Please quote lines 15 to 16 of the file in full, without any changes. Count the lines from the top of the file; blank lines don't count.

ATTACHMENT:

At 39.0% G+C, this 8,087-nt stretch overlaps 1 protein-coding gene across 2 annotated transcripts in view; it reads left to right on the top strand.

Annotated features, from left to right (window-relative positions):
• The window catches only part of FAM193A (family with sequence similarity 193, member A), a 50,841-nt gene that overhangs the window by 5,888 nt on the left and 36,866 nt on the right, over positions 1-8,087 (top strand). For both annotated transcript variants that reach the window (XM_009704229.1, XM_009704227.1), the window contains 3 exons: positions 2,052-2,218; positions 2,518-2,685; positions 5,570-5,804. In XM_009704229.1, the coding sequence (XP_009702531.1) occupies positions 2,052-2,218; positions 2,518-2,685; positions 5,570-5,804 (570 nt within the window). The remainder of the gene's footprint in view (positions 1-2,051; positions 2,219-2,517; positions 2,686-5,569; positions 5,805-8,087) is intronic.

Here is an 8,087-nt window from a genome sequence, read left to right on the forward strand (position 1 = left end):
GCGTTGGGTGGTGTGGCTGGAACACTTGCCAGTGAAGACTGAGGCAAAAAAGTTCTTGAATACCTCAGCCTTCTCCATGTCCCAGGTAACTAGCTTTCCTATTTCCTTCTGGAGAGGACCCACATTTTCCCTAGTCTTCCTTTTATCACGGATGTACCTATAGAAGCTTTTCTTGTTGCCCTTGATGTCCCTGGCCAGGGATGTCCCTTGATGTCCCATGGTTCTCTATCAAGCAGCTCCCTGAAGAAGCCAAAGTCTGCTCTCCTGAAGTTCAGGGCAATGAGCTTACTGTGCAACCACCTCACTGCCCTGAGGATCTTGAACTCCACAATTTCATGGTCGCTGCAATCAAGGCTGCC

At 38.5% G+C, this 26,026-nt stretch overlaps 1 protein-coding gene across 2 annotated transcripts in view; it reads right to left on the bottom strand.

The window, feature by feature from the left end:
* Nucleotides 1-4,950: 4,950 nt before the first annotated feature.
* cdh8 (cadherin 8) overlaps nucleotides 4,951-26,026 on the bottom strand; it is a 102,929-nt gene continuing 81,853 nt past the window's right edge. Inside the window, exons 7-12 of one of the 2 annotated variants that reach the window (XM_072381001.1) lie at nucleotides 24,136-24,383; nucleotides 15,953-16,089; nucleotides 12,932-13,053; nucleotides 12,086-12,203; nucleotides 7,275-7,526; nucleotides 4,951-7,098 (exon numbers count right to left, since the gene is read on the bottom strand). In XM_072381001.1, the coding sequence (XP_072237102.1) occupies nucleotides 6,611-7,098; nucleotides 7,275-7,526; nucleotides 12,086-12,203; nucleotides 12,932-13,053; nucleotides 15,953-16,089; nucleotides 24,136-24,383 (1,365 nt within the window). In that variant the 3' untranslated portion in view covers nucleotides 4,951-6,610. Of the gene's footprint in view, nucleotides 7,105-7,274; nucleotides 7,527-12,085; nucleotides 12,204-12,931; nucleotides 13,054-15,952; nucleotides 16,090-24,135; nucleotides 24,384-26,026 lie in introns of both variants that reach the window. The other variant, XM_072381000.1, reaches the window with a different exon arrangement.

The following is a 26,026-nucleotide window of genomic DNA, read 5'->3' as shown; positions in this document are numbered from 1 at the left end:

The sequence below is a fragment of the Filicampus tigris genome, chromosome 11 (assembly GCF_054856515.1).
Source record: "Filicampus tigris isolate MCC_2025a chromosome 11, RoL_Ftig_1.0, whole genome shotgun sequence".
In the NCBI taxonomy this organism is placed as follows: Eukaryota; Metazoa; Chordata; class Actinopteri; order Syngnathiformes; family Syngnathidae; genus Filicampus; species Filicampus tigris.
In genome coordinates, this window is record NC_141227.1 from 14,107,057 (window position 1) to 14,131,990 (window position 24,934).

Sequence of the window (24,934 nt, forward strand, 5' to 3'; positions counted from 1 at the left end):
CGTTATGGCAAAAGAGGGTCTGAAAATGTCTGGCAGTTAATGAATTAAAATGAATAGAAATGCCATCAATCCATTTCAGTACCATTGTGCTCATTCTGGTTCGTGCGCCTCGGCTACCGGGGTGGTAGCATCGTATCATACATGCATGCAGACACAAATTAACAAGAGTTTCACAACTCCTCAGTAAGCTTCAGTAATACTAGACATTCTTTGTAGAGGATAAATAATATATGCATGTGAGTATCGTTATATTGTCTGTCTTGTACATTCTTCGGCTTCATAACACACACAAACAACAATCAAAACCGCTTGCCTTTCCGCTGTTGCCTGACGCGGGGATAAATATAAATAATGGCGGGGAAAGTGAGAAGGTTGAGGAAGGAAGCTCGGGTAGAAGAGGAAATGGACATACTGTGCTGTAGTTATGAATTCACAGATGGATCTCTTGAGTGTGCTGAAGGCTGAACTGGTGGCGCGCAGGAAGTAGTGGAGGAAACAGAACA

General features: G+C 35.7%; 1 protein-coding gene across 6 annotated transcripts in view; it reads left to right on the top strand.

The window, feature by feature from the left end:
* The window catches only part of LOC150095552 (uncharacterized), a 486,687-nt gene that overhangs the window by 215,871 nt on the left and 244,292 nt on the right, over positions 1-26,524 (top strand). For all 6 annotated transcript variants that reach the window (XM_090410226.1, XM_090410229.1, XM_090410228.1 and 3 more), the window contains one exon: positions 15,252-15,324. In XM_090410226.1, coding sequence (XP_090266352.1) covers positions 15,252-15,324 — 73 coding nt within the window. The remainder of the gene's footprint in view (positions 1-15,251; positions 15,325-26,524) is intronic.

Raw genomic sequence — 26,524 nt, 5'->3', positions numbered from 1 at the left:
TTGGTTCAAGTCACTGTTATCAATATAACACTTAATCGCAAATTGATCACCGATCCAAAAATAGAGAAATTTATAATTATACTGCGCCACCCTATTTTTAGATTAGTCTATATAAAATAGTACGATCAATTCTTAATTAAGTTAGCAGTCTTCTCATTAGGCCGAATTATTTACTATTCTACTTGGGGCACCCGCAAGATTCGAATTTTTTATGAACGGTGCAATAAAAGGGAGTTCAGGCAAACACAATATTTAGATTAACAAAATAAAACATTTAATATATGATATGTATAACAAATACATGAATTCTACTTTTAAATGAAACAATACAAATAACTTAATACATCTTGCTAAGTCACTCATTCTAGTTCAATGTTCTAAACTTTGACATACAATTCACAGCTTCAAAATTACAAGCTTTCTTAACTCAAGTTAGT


Sequence of the window (24,934 nt, forward strand, 5' to 3'; positions counted from 1 at the left end):
CGTTATGGCAAAAGAGGGTCTGAAAATGTCTGGCAGTTAATGAATTAAAATGAATAGAAATGCCATCAATCCATTTCAGTACCATTGTGCTCATTCTGGTTCGTGCGCCTCGGCTACCGGGGTGGTAGCATCGTATCATACATGCATGCAGACACAAATTAACAAGAGTTTCACAACTCCTCAGTAAGCTTCAGTAATACTAGACATTCTTTGTAGAGGATAAATAATATATGCATGTGAGTATCGTTATATTGTCTGTCTTGTACATTCTTCGGCTTCATAACACACACAAACAACAATCAAAACCGCTTGCCTTTCCGCTGTTGCCTGACGCGGGGATAAATATAAATAATGGCGGGGAAAGTGAGAAGGTTGAGGAAGGAAGCTCGGGTAGAAGAGGAAATGGACATACTGTGCTGTAGTTATGAATTCACAGATGGATCTCTTGAGTGTGCTGAAGGCTGAACTGGTGGCGCGCAGGAAGTAGTGGAGGAAACAGAACA